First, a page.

Salmon are known for being rich in heart-healthy omega-3 fatty acids, a great source of protein and packed with vitamins. Sadly, the farm-raised variety is also becoming known for being unnecessarily deaf, according to the results of a new study from the University of Melbourne published in the Journal of Experimental Biology.
Scientists have been aware since the 1960s that much of the world's farmed fish suffered from an ear deformity, but only now have they determined why this happens. The sagittal otolith, a tiny crystal in a fish's inner ear, contributes to both balance and hearing. It is made up of calcium carbonate. The typical form of this calcium carbonate is aragonite. However, in affected fish it is changed for vaterite. The researchers compared the crystal composition of salmon from farms all over the world, and discovered that slow-growing fish have far less of the vaterite-formed crystals.
Farm-raised salmon, which are up to five times larger than their wild counterparts, have about three times more vaterite. The researchers think this is due to genetics, diet, exposure to extended daylight, but most of all, to their accelerated growth rate. These factors aren't disconnected — since fish only eat and grow during daylight, many farms keep the lights on 24 hours a day. The deformity is irreversible. (A previous study by the same team showed about 50 percent of farmed salmon were partially deaf.)
"These results raise serious questions about the welfare of farmed fish. In many countries, farming practices must allow for the 'Five Freedoms', which are freedom from hunger or thirst; freedom from discomfort; freedom from pain, injury or disease; freedom to express (most) normal behaviour; and freedom from fear and distress," study co-author Dr. Tim Dempster of the University of Melbourne said in a statement.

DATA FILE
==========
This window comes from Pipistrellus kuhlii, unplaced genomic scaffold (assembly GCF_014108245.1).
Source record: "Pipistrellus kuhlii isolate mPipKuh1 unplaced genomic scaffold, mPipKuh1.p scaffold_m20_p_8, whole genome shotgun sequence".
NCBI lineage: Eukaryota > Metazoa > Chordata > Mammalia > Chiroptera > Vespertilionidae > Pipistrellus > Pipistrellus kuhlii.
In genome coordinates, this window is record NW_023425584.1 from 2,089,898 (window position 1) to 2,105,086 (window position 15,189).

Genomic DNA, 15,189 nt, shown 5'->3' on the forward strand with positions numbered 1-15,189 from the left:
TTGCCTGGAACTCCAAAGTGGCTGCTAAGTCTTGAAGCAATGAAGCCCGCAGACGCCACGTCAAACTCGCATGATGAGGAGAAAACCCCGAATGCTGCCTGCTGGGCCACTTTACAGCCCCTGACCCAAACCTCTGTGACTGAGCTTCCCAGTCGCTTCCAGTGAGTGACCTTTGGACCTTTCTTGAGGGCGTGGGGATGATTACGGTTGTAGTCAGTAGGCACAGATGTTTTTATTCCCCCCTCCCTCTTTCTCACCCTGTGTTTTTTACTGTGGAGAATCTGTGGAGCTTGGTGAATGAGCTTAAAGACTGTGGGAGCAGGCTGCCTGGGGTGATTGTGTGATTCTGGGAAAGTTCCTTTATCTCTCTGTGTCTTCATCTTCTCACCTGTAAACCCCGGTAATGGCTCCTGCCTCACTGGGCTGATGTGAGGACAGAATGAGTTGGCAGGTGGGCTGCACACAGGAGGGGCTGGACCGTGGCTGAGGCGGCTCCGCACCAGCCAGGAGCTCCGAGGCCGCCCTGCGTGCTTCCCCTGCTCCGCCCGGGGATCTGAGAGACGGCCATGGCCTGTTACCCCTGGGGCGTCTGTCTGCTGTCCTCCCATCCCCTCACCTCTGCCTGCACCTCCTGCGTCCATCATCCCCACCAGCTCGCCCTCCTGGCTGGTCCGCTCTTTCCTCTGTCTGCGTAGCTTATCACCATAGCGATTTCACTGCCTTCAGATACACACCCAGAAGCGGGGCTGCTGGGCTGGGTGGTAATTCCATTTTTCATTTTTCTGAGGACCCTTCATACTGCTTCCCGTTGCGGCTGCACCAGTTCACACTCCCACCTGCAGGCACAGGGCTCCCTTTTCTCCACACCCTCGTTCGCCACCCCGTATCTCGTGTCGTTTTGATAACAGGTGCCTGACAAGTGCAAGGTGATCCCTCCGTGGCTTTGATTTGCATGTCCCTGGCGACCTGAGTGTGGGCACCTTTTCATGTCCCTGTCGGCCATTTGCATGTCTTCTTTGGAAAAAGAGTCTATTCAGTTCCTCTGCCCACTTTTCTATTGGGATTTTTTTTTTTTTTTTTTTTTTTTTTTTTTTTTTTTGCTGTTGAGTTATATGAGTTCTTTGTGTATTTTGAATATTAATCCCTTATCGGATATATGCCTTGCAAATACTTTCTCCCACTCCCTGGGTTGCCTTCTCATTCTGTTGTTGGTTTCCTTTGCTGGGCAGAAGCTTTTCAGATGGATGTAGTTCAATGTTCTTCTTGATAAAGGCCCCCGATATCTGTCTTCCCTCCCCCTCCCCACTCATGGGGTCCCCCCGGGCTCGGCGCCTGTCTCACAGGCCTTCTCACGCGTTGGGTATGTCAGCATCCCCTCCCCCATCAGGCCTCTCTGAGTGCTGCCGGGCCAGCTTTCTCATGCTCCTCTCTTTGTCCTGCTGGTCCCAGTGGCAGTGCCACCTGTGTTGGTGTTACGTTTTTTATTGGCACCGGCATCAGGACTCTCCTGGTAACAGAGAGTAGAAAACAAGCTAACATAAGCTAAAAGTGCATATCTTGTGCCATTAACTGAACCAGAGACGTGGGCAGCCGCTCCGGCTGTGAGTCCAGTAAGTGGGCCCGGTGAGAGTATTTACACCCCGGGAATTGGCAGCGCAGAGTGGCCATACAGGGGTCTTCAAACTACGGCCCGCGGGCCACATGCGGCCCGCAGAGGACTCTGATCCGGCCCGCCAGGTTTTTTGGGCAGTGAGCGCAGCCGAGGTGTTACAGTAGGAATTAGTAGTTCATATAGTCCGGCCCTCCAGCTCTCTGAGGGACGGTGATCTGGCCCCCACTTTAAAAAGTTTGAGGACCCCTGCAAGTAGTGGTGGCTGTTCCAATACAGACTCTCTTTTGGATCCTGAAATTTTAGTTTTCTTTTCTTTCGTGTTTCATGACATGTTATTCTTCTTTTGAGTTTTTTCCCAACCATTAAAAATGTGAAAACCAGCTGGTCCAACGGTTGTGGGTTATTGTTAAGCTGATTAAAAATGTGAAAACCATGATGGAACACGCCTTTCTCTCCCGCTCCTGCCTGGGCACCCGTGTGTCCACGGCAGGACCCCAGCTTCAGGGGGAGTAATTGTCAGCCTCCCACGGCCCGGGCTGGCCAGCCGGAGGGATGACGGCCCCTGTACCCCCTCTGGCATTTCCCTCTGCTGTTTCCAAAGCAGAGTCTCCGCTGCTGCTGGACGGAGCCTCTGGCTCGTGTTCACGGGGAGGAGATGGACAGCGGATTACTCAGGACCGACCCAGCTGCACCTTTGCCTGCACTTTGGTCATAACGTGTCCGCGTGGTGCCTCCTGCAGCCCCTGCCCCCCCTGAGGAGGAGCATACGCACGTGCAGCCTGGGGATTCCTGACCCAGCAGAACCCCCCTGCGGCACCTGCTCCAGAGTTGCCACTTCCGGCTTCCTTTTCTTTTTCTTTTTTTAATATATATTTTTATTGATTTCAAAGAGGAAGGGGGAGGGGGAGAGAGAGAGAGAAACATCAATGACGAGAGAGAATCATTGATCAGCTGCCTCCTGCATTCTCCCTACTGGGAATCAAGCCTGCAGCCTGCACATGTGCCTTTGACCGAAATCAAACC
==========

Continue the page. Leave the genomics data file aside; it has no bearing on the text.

"Producing animals with deformities violates two of these freedoms: the freedom from disease, and the freedom to express normal behaviour. But fish farms are very noisy environments, so some hearing loss may reduce stress in hatcheries and sea cages. We still don't know what this level of hearing loss means for production," he added.
About 95 percent of hatchery-produced salmon around the world have excessive vaterite, and it can cause up to a 50 percent hearing loss, the team found. This is likely a major conservation roadblock, since farmed juvenile fish are often released into rivers to boost the declining wild salmon population. Sadly, the hearing impairment could adversely affect their survival rate. If fish can't hear, they are more vulnerable to predators; plus, salmon use their hearing to navigate back to home rivers to breed.
The researchers hope to see changes in the hatchery environment. "As vaterite decreases hearing sensitivity, reducing growth rates in hatcheries may improve the welfare of farmed fish and increase the success of conservation efforts," they write in the study.